Christmas Lunch 2018
On Saturday 15 December, thirty of our members and welcome guests enjoyed each other’s company at the Hillstone St Lucia Golf Club for our annual Christmas Lunch. A good time was had by all as we dined in the friendly atmosphere of the Golf Club’s ‘100 Acre Bar’ and relished the delicious food and drinks and excellent service. Sincere thanks to Sheena Burnell for her organisation and attention to detail which ensured a delightful day out.
Photographs: Damjana Simončič and Adrian Alle
Astrid Varnay – Wagnerian Soprano
24 November 2018
Speaker: Margaret Baker-Genovesi
Last month, in the presentation by Professor Stephen Emmerson, members received a “kiss” from Kundry. At the November meeting, members were fortunate to receive a kiss from the Wagnerian soprano Astrid Varnay. For many society members, Astrid Varnay’s name was familiar but her wonderful achievements were perhaps not well known.
Margaret Baker-Genovesi revealed the life of Astrid Varnay to the large group of members who attended. She was a remarkable singer, born 25 April 1918 – in the same year as her great contemporary and another Wagnerian superstar, Birgit Nilsson.
Astrid Varnay came to immediate and sensational fame when, at short notice on 6 December 1941, she replaced Lotte Lehmann in the role of Sieglinde at the Metropolitan Opera – she was just 23 years of age. Then, six days later, she replaced the ailing Helen Traubel as Brünnhilde in the same opera.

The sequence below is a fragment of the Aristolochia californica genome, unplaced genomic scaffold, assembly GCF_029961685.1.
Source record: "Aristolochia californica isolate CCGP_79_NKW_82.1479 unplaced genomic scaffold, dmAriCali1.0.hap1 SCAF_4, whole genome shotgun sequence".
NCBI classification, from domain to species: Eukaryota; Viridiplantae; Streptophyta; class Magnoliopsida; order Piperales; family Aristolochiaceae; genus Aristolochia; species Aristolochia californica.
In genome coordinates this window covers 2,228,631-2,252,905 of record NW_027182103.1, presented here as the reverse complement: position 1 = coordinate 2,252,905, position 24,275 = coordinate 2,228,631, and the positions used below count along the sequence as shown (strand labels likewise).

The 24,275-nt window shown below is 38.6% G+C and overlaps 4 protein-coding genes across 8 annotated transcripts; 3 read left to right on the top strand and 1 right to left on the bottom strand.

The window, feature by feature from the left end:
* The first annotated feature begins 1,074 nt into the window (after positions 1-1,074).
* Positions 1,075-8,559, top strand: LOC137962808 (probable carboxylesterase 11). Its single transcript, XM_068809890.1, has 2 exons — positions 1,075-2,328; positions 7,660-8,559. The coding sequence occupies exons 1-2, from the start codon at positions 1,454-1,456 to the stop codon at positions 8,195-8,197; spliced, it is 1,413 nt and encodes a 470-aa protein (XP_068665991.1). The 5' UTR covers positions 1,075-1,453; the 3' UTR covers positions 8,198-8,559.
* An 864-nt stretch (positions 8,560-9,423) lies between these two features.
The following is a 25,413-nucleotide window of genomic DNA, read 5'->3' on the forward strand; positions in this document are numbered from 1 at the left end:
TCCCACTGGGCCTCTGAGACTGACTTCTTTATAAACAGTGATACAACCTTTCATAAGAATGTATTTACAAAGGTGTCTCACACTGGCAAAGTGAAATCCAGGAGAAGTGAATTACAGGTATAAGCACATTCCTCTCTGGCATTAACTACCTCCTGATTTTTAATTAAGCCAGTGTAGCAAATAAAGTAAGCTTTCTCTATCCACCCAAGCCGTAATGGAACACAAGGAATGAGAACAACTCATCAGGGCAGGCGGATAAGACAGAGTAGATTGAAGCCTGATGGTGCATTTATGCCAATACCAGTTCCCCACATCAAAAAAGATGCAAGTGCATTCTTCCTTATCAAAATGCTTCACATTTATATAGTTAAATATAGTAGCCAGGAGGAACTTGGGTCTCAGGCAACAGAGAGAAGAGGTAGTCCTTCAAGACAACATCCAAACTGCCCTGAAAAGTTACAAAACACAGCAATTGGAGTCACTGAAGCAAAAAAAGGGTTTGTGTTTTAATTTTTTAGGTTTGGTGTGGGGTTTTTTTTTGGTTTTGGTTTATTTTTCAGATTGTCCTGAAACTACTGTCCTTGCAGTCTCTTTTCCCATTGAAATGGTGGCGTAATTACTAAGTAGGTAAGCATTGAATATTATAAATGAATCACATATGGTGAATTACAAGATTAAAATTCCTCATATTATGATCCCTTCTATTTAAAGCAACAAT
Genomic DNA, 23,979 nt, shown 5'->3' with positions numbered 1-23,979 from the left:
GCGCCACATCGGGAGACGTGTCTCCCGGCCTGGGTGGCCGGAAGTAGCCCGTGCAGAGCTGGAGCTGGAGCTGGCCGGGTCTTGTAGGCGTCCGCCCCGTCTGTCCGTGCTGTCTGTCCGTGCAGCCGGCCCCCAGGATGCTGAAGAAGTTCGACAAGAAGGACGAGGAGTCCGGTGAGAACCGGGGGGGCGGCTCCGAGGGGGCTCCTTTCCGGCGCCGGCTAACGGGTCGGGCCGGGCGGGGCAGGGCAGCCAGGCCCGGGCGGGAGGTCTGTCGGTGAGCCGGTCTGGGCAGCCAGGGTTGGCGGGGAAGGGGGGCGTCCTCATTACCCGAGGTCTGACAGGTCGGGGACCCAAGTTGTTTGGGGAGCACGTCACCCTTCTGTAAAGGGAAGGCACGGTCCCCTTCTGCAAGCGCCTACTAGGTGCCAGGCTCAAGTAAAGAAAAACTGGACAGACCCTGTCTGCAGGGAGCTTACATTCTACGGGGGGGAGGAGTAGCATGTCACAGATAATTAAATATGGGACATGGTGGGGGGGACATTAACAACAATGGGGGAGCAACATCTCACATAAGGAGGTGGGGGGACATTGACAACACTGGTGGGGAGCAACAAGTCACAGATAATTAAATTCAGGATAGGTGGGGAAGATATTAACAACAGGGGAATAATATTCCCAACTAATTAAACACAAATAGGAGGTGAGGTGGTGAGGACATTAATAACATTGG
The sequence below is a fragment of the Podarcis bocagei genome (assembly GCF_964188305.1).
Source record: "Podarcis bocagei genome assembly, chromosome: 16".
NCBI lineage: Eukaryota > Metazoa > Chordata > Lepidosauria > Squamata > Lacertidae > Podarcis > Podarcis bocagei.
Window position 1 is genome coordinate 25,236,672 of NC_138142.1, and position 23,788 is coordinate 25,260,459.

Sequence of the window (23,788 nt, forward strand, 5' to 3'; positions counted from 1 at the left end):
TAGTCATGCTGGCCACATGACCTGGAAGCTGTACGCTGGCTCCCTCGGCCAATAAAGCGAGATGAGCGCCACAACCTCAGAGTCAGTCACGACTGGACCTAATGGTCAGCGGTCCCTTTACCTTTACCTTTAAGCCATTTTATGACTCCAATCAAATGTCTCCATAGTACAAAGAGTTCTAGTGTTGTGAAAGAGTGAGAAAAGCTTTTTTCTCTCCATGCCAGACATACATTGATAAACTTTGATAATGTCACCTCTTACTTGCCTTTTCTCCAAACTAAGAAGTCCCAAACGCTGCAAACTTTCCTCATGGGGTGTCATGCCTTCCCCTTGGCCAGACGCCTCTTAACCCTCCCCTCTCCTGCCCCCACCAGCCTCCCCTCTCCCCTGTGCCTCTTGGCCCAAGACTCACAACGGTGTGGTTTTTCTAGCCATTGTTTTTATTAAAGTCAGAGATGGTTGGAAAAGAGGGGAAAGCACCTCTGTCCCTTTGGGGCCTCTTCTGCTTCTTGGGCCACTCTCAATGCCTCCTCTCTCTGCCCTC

Astrid Varnay was born into an artistic family. Both her parents were Hungarian and professional singers, but she was born in Sweden where her parents were living during part of World War I. She received vocal lessons from her mother and then in New York from Hermann Weigert whom she later married. Vocally, she was a powerful dramatic soprano; European audiences considered her a goddess in her performance of Wagnerian and Verdian roles. She also had a formidable mezzo-soprano capability which she especially displayed in her favourite role as Ortrud.
Margaret Baker-Genovesi presented several excerpts from recordings of Astrid Varnay. These began with a live broadcast of her 6 December 1941 performance of Die Walküre, Act 1, Scene 3, with Varnay as Sieglinde and Lauritz Melchior as Siegmund, and with Erich Leinsdorf conducting.
We also heard a wonderful performance of Varnay singing Verdi: as Lady Macbeth in Act II of Macbeth: “La luce langue”, with the Austrian Tonkünstler Orchestra conducted, interestingly, by her husband Hermann Weigert.
As Astrid Varnay matured, she gave up her heavy dramatic soprano roles and began singing character mezzo roles; Klytämnestra, Herodias, Kostelnicka and others.
Astrid Varnay died in Munich, where she had lived for many years, on 4th September 2006.
Margaret referenced Astrid Varnay’s autobiography: “55 Years in Five Acts: My Life in Opera”. Boston, Northeastern University Press, 2000.
Another interesting autobiography is: ”La Nilsson: My Life in Opera”. Northeastern University Press, translated from Swedish, 2007.